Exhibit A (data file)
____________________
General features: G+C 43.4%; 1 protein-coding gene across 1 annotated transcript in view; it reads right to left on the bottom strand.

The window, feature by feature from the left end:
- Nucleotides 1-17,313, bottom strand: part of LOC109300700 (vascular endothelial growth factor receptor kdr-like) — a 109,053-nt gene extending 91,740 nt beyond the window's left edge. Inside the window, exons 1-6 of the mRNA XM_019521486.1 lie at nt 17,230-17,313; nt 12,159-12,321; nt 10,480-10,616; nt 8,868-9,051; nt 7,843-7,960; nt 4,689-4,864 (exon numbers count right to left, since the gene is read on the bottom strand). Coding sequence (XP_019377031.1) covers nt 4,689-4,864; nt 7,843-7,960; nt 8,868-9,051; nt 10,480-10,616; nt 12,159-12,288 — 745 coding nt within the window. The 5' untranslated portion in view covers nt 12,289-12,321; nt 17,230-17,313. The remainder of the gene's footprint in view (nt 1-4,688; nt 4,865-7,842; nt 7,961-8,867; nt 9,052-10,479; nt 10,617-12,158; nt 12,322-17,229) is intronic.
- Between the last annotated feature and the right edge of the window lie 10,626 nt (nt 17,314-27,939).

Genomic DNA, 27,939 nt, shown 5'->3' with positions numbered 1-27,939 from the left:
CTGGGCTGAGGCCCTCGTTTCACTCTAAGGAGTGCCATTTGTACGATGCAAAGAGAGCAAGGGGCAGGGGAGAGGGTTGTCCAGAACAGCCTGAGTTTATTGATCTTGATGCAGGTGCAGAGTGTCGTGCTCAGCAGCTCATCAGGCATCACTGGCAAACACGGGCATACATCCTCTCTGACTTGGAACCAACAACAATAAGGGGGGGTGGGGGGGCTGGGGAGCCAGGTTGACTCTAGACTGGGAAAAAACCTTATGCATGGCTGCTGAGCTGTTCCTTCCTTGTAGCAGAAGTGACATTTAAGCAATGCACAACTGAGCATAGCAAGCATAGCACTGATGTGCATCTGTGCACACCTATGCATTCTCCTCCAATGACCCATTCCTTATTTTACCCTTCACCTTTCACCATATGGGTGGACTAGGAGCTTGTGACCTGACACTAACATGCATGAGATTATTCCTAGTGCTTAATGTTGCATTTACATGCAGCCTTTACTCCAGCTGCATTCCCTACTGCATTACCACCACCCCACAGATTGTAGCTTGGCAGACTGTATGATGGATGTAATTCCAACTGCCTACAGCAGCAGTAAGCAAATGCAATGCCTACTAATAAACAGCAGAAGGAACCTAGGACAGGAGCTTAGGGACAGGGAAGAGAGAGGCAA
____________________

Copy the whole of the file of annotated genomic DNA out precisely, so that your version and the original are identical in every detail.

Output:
General features: G+C 43.4%; 1 protein-coding gene across 1 annotated transcript in view; it reads right to left on the bottom strand.

The window, feature by feature from the left end:
- Nucleotides 1-17,313, bottom strand: part of LOC109300700 (vascular endothelial growth factor receptor kdr-like) — a 109,053-nt gene extending 91,740 nt beyond the window's left edge. Inside the window, exons 1-6 of the mRNA XM_019521486.1 lie at nt 17,230-17,313; nt 12,159-12,321; nt 10,480-10,616; nt 8,868-9,051; nt 7,843-7,960; nt 4,689-4,864 (exon numbers count right to left, since the gene is read on the bottom strand). Coding sequence (XP_019377031.1) covers nt 4,689-4,864; nt 7,843-7,960; nt 8,868-9,051; nt 10,480-10,616; nt 12,159-12,288 — 745 coding nt within the window. The 5' untranslated portion in view covers nt 12,289-12,321; nt 17,230-17,313. The remainder of the gene's footprint in view (nt 1-4,688; nt 4,865-7,842; nt 7,961-8,867; nt 9,052-10,479; nt 10,617-12,158; nt 12,322-17,229) is intronic.
- Between the last annotated feature and the right edge of the window lie 10,626 nt (nt 17,314-27,939).

Genomic DNA, 27,939 nt, shown 5'->3' with positions numbered 1-27,939 from the left:
CTGGGCTGAGGCCCTCGTTTCACTCTAAGGAGTGCCATTTGTACGATGCAAAGAGAGCAAGGGGCAGGGGAGAGGGTTGTCCAGAACAGCCTGAGTTTATTGATCTTGATGCAGGTGCAGAGTGTCGTGCTCAGCAGCTCATCAGGCATCACTGGCAAACACGGGCATACATCCTCTCTGACTTGGAACCAACAACAATAAGGGGGGGTGGGGGGGCTGGGGAGCCAGGTTGACTCTAGACTGGGAAAAAACCTTATGCATGGCTGCTGAGCTGTTCCTTCCTTGTAGCAGAAGTGACATTTAAGCAATGCACAACTGAGCATAGCAAGCATAGCACTGATGTGCATCTGTGCACACCTATGCATTCTCCTCCAATGACCCATTCCTTATTTTACCCTTCACCTTTCACCATATGGGTGGACTAGGAGCTTGTGACCTGACACTAACATGCATGAGATTATTCCTAGTGCTTAATGTTGCATTTACATGCAGCCTTTACTCCAGCTGCATTCCCTACTGCATTACCACCACCCCACAGATTGTAGCTTGGCAGACTGTATGATGGATGTAATTCCAACTGCCTACAGCAGCAGTAAGCAAATGCAATGCCTACTAATAAACAGCAGAAGGAACCTAGGACAGGAGCTTAGGGACAGGGAAGAGAGAGGCAA